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17 Things You Might Not Know You Could Do with iWork
Pages: 1, 2

Make a Photo Collage

Pages uses the same alignment guides that you may have seen before in Keynote. When you drag an object into any Pages document, the guides appear to show you what's lining up with what. Add to this the clean, fast method used for scaling images, and you have an excellent tool for creating collages. The Media browser's integration with iPhoto comes in especially handy here.

Putting together a collage takes seconds Putting together a collage takes seconds

Ctrl-clicking on any object in your document brings up a context menu, with options for bringing that object forward or sending it back. This is a great way of messing around with a bunch of photos to get them looking their best as a collage. Don't forget you can also use Pages' Mask feature to create the effect of cropping an image, without having to go to the effort of opening it in an image editor.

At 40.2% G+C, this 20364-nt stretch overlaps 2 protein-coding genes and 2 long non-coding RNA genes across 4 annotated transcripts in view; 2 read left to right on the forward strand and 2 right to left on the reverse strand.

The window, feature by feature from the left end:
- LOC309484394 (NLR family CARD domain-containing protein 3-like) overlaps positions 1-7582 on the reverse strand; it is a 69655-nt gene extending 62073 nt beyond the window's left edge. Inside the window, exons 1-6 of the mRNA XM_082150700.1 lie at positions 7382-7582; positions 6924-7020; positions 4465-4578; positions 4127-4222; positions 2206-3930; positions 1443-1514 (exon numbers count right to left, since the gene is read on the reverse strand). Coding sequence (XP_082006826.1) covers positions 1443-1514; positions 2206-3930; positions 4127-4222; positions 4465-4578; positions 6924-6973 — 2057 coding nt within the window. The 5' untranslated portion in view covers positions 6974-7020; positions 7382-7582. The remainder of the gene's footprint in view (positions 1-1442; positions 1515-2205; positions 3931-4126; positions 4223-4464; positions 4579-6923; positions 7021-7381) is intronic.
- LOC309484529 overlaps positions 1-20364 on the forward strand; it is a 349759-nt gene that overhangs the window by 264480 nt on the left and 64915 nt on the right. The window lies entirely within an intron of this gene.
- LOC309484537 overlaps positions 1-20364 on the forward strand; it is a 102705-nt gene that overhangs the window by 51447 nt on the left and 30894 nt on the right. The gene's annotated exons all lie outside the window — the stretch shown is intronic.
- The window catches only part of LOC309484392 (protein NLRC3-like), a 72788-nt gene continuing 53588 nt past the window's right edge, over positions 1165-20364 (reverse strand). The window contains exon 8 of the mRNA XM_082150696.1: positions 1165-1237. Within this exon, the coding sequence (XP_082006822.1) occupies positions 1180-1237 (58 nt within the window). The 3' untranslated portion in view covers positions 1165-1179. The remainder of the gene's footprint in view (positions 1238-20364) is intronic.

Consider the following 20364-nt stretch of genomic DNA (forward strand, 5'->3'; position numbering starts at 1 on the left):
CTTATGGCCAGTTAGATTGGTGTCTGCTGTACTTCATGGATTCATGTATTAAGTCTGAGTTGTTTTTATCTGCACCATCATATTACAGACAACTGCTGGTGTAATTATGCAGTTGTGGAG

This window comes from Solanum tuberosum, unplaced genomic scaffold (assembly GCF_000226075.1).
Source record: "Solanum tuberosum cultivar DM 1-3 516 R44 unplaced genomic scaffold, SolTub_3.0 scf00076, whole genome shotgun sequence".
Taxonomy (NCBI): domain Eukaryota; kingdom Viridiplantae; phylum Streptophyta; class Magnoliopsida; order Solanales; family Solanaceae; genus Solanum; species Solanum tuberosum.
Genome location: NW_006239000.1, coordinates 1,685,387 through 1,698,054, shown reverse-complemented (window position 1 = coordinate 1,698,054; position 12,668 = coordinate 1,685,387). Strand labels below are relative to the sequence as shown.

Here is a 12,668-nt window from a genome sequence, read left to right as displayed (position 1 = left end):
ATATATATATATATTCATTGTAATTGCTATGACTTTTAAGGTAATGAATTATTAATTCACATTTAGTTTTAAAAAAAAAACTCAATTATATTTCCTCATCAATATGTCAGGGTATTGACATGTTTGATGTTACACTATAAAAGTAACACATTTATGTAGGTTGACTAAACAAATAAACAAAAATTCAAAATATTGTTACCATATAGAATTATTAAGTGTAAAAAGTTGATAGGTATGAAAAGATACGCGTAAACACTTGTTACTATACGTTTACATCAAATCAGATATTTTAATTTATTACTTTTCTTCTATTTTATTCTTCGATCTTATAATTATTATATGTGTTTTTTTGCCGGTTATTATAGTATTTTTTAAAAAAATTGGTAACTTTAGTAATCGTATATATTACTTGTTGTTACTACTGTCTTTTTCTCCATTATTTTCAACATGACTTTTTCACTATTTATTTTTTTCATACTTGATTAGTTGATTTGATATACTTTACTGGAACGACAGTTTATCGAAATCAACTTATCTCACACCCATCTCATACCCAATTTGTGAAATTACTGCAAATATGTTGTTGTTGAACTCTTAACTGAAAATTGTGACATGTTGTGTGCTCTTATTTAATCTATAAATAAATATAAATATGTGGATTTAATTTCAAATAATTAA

Make a Chart--Fast

The troublesome thing about producing charts is going through all the fuss of entering data beforehand. While iWork does not (yet?) include a spreadsheet application, it is possible to create simple and nice-looking charts within Pages. If all you ever use Excel for is creating charts, this might well be a more attractive option, since it's faster and easier than fiddling with .xls files.

In your Pages document, just select Insert -> Chart from the menu bar. Instantly, a dummy chart is inserted and you can start messing about with it in the Chart Data Editor.